Page:Dictionary of National Biography volume 04.djvu/87

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Beckford
Beckford
83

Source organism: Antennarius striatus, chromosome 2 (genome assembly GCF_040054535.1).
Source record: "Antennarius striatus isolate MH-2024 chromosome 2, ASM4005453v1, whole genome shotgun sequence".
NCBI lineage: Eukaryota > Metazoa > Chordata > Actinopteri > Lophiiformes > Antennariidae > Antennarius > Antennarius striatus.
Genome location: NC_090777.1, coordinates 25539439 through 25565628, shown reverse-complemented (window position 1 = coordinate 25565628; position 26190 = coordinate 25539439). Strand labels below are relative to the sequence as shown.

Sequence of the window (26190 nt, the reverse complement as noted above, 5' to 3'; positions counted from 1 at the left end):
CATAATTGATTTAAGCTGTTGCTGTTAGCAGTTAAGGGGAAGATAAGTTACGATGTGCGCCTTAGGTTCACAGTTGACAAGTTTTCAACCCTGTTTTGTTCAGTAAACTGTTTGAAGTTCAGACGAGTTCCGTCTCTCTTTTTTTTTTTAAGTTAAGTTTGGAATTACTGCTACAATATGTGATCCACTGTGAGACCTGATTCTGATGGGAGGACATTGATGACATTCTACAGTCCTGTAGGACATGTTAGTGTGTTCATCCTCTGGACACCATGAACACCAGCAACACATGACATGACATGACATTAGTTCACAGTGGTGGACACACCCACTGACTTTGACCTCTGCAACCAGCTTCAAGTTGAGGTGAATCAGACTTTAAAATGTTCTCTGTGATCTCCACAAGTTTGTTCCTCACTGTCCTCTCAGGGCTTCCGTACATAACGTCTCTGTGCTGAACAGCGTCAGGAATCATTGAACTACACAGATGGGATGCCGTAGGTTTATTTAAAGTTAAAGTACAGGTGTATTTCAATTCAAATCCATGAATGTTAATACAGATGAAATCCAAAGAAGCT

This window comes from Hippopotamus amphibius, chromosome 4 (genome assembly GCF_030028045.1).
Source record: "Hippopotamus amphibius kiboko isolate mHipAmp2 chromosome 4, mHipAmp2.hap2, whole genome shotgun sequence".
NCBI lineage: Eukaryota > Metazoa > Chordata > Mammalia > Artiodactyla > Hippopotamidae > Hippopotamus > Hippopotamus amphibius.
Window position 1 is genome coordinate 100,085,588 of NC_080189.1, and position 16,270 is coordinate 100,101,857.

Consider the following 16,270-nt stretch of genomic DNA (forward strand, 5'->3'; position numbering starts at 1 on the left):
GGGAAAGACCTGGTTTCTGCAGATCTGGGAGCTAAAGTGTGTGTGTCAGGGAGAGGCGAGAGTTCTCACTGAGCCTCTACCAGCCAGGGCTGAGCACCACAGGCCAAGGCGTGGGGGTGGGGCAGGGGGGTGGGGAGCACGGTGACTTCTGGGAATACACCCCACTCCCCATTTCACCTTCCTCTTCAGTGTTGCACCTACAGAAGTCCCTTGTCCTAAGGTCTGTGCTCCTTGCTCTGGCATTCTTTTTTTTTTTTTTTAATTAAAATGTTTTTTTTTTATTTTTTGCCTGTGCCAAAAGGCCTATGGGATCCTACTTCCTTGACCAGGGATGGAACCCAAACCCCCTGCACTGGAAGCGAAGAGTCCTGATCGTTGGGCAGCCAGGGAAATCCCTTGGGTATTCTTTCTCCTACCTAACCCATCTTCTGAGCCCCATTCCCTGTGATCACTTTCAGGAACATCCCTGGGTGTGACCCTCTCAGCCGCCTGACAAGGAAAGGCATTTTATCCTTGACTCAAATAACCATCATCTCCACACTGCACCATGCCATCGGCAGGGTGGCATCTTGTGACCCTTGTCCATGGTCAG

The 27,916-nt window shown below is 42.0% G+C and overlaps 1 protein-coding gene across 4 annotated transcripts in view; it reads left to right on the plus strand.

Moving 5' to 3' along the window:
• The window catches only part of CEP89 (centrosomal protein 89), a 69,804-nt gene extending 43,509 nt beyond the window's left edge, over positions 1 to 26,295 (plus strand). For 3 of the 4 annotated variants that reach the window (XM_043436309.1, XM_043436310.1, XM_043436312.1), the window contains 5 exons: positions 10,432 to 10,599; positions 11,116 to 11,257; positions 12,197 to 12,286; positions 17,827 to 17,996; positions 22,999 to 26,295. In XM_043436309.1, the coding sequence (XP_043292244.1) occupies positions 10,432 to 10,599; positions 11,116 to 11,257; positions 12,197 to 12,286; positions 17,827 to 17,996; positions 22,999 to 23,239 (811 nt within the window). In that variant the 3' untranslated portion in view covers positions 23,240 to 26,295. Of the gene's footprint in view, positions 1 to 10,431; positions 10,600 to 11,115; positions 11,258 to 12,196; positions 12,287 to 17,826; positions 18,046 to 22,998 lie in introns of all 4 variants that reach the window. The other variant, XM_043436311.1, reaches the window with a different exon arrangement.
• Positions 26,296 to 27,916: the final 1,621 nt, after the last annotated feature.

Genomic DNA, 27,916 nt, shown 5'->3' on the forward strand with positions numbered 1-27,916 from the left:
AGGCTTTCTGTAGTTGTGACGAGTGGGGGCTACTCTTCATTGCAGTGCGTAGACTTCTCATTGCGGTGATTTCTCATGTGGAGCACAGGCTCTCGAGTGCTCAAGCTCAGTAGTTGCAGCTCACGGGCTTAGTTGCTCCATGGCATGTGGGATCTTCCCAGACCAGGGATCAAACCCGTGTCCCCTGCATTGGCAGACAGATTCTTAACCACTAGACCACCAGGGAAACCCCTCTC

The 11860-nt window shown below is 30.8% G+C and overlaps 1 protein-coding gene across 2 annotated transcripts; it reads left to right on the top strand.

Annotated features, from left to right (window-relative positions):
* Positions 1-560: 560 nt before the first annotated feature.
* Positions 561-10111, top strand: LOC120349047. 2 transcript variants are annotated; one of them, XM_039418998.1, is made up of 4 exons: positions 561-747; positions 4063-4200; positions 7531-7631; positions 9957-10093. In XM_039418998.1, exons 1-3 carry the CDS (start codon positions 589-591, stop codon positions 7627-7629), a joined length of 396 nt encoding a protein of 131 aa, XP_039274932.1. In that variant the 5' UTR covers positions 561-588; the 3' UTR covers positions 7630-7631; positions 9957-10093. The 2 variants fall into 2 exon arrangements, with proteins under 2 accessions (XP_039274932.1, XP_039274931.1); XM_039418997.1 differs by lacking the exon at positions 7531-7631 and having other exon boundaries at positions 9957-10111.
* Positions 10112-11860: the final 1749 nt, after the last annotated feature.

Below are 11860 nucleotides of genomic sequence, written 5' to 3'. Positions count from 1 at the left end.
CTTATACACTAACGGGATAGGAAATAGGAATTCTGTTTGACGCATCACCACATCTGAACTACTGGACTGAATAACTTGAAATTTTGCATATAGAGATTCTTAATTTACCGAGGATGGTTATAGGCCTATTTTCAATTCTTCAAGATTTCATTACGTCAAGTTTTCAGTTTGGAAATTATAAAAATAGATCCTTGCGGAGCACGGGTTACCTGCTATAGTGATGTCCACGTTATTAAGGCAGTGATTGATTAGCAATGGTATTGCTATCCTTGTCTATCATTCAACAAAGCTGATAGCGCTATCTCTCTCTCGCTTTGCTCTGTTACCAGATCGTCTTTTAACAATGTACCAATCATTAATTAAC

he was educated by a private tutor, the Rev. Dr. Lettice. A public school would have afforded a more salutary discipline; the tutor, though judicious and attentive, could hardly be expected to prevent the spoiled heir to enormous wealth from growing up wilful, extravagant, and capricious. Beckford received musical instruction from Mozart, and for his father's sake was particularly noticed by Chatham, who pronounced him 'all air and fire,' and solemnly admonished the future author of 'Vathek ' against reading the 'Arabian Nights.' His precocity and talent for satire were evinced by his 'History of Extraordinary Painters,' a mystification composed in his seventeenth year in ridicule of the biographies in the 'Vies des Peintres Flamands,' and to indulge his humour at the expense of the old housekeeper at Fonthill, who is said to have long continued to exhibit her master's pictures as works of Watersouchy, Og of Basan, and other creations of his invention. His mother being strongly prejudiced against the universities, Beckford, accompanied by his tutor, went in 1777 to complete his education at Geneva, and there passed a year and a half. In 1780 and 1782 he visited the Low Countries and Italy. His letters on his travels, together with a description of the Grande Chartreuse dating from 1778, were published anonymously in 1783 under the title of 'Dreams, Waking Thoughts, and Incidents, in a series of letters from various parts of Europe.' The work, however, was almost immediately destroyed, with the exception of six copies, one of which at least is still in existence, though Mr. Redding seems to imply the contrary. He had already, in 1781 or 1782, written 'Vathek' in French at a single sitting of three days and two nights. An English version, made by a person whom Beckford declared to be unknown to him, but who is understood to have been the Rev. S. Henley, rector of Rendlesham, was published anonymously and surreptitiously in 1784. It is sufficiently idiomatic to have entirely eclipsed and to have frequently been taken for the original, and is accompanied by an erudite commentary, whose value is somewhat impaired by the annotator's ignorance of Arabic. The original appeared at Paris and Lausanne in 1787, the latter edition only bearing the author's name. In 1783 he translated and published the little Oriental tale of 'Al Ravni;' in the same year he married Lady Margaret Gordon, daughter of the Earl of Aboyne, and lived with her in Switzerland until her death in May 1786. Two daughters were the fruit of this union. In 1787 he sought distraction in a visit to Portugal, where his intimacy with the Marquis de Marialva enabled him to acquaint himself with the affairs of the court and kingdom. His Portuguese letters, not published for nearly half a century afterwards, are the most valuable in every point of view that he ever wrote. He extended his tour to Spain, and on his return spent much time in Paris, witnessing the destruction of the Bastille. He was again in Paris in 1791 and 1792, proceeded subsequently to Lausanne, where he bought Gibbon's library, shutting himself up like a hermit to read it, and in 1794 again visited Portugal, where he occupied the retreat at Cintra immortalised in Byron's verse, and wrote his celebrated account of Alcobaça and Batalha. Notwithstanding his incessant absences from his country he was successively M.P. for Wells and Hindon; but he had no taste for public life, and retired in 1794. He was, however, re-elected for Hindon in 1806, and sat until 1820. After his return from Portugal the connoisseur and collector seemed to absorb the author, and he published no more except two burlesques on the sentimental novels of the period, 'The Elegant Enthusiast' and 'Amezia,' printed in 1796 and 1797. In the former year he settled down at Fonthill Giffard, and launched out upon the course of architectural and artistic extravagance which, combined with his oriental whims and his mysterious seclusion, has given him even more celebrity than he could acquire by his writings. The imaginations of 'Vathek' seemed to take actual substance, and Coleridge might have beheld the visions of his Kubla Khan with his corporeal eyes. First the old family mansion was rebuilt on a grand scale, then it was pulled down and a yet more sumptuous edifice raised on a different site. The grounds, magnificently laid out and enclosing 'sunny spots of greenery,' were girdled by a lofty wall to baffle intruding tourists and trespassing sportsmen; the costly old furniture was recklessly sold off to make room for new more costly still; a tower three hundred feet high, erected by gangs of workmen labouring day and night, fell from the injudicious haste of construction, and was immediately succeeded by another, which, after Fonthill had passed from Beckford's hands, also tumbled to the ground. Making a hermitage of a palace, Beckford sequestered himself with a physician, a major-domo, and a French abbé, and here, neglectful of his genius, his private affairs, and his responsibilities as a citizen, spent twenty years with few friends or visitors, and apparently with no other object in life than the collection of books and works of art and virtu. This seclusion may have been